What is an Impacted Wisdom Tooth?
A tooth becomes impacted due to lack of space in the dental arch and its eruption is therefore prevented by gum, bone, another tooth or all three. Lack of space occurs because our jaws have become smaller (through evolution), we do not loose teeth through decay as frequently as in the past, and our diet is such that our teeth do not wear down as much.
Diagram showing over-crowding of top jawline caused by erupting wisdom tooth. Note that the lower jawline has insufficient room for a wisdom tooth.
What are the indications for Removing Wisdom Teeth?
Wisdom teeth generally cause problems when they erupt partially through the gum. The most common reasons for removing them are:
- decay – saliva, bacteria and food particles can collect around an impacted wisdom tooth causing it, or the tooth next to it, to decay. It is very difficult for the dentist to remove this decay and pain and infection will usually follow.
- gum infection (pericoronitis) – when a wisdom tooth is partially erupted, food and bacteria collect under the gum causing a local infection. This may result in bad breath, pain, swelling and trismus (inability to open the mouth). The infection can spread to involve the cheek and neck. Once the initial episode occurs, each subsequent attack may become more frequent and severe.
- pressure pain – pain may also come from the pressure of erupting wisdom teeth against other teeth. In some cases, this pressure may cause the erosion of the teeth immediately in front of the wisdom teeth.
- orthodontic reasons – many younger patients have had prolonged orthodontic treatment to straighten teeth. Wisdom teeth may cause movement of teeth (particularly the front teeth) when they try to erupt and this will compromise the orthodontic result.
- prosthetic reasons – patients who have had dentures constructed should have wisdom teeth removed. If a wisdom tooth erupts beneath a denture it may cause severe irritation, and if removed the patient may have to have another denture constructed to accommodate the changed shape of the gum.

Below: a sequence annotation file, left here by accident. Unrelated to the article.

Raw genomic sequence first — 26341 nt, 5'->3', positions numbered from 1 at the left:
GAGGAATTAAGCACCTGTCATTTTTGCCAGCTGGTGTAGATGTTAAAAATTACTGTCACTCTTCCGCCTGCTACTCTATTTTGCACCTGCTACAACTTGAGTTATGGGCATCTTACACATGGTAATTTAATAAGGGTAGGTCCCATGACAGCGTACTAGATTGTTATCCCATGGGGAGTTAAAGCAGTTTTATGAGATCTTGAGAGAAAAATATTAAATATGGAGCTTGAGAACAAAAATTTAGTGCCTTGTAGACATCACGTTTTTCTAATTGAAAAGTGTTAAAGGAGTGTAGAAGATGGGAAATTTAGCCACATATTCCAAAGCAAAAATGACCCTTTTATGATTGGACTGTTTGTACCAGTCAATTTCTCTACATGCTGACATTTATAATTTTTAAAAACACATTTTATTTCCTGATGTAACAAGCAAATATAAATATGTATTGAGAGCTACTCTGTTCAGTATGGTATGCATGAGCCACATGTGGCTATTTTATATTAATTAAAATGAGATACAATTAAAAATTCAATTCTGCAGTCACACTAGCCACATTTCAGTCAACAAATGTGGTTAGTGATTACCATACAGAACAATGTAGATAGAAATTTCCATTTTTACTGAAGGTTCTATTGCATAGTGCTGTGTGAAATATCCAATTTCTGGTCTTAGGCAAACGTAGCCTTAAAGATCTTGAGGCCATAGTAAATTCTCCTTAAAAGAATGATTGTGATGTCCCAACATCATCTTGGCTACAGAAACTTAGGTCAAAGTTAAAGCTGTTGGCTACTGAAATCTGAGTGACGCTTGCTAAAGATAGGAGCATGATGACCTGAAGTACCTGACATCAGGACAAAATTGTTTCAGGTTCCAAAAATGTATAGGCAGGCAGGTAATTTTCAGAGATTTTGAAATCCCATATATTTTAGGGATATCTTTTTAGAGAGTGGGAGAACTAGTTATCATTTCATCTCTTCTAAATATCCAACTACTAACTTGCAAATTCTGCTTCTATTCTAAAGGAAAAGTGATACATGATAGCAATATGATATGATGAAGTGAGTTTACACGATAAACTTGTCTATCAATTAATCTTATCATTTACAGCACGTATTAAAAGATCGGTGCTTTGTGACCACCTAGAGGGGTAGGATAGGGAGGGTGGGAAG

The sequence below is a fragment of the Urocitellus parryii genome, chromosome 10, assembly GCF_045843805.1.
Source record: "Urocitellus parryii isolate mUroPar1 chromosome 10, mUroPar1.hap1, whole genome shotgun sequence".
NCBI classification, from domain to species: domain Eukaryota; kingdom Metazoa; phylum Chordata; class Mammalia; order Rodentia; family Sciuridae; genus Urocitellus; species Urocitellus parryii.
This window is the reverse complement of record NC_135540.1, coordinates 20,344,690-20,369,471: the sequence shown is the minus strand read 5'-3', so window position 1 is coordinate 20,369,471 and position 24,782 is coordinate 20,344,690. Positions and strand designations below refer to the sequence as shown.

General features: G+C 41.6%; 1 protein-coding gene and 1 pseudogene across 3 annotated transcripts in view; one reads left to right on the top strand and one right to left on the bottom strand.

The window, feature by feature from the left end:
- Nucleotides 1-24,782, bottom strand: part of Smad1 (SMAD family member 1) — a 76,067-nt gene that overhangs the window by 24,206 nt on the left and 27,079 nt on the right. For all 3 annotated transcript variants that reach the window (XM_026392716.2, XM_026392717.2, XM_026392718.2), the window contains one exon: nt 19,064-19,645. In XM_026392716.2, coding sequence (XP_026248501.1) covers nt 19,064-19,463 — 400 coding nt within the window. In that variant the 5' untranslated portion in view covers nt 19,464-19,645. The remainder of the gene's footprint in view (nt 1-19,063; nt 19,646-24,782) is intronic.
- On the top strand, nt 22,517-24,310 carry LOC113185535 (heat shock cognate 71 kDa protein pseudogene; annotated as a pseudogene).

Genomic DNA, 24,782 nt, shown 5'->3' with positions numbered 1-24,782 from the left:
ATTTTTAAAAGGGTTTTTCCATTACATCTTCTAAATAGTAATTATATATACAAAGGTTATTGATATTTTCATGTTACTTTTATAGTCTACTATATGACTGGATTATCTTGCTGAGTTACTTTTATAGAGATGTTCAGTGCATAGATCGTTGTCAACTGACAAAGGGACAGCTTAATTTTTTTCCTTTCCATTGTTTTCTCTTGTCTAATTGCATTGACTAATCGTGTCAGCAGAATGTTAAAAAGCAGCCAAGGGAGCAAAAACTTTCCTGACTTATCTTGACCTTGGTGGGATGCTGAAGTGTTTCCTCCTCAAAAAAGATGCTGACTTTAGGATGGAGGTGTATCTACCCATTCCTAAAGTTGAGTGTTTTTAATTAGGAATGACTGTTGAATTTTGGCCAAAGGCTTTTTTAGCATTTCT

- cyst formation – a cyst (a fluid filled sack) can develop from the soft tissues which originally formed the wisdom tooth. Cysts cause bone destruction, jaw expansion and displacement and damage to the adjacent teeth. The removal of the cyst and tooth is necessary to prevent further bone loss. In rare circumstances, tumours may develop within these cysts or the jaw may even fracture if the cyst or tumour grows very large.
Travel to Inaccessible Place
If you are going to an area where specialist dental services are not available and your wisdom teeth are impacted, it may be advisable to have them removed beforehand.
Should an impacted wisdom tooth be removed if it hasn’t caused any trouble?
There is always a risk that impacted wisdom teeth may cause problems at any age. Such problems may occur suddenly and at inconvenient times. If the wisdom teeth appear to have a high probability of causing problems, your oral surgeon may advise you to have them removed.
When is the best time to have my wisdom teeth removed?
It is now recommended by specialists that if impacted wisdom teeth need to be removed, this is best done between the ages of 14 and 22 years. At this time surgery is technically easier, patients recover more quickly and the risk of complications is much lower. This is a relatively easy procedure in a patient at the age of 20, however it may become very difficult in a patient over 40 years of age.
Should a wisdom tooth be removed when an acute infection is present?
Generally, no. Surgery in the presence of infection can cause it to spread and become more serious. Firstly, the infection must be controlled with antibiotics, local oral hygiene and sometimes the extraction of the opposing wisdom tooth.
What type of anaesthetic should I have?
Wisdom teeth may be removed using local anaesthetic (LA) injections, LA injections and intravenous (IV) sedation or a general anaesthetic (GA). After discussing the advantages and disadvantages of each method with your oral surgeon, the choice depends on the number and difficulty of your wisdom teeth, any existing medical problems, and your own preference. Wisdom teeth can be removed with comfort by using either IV sedation and LA or GA and LA. Both procedures can be performed at Sydney Oral and Maxillofacial Surgery.
How are impacted wisdom teeth removed?
Surgery is performed under sterile conditions, with all instruments sterilised using an autoclave. Both procedures IV and LA or GA and LA require the surgeon and assistant to wear a cap and mask together with a sterile gown and gloves. You will be required to wear a gown to ensure the protection of personal clothing.
Once satisfactory anaesthesia is achieved, surgery proceeds in the following sequence:
- the gum is incised (cut) and retracted to expose the tooth and adjacent bone.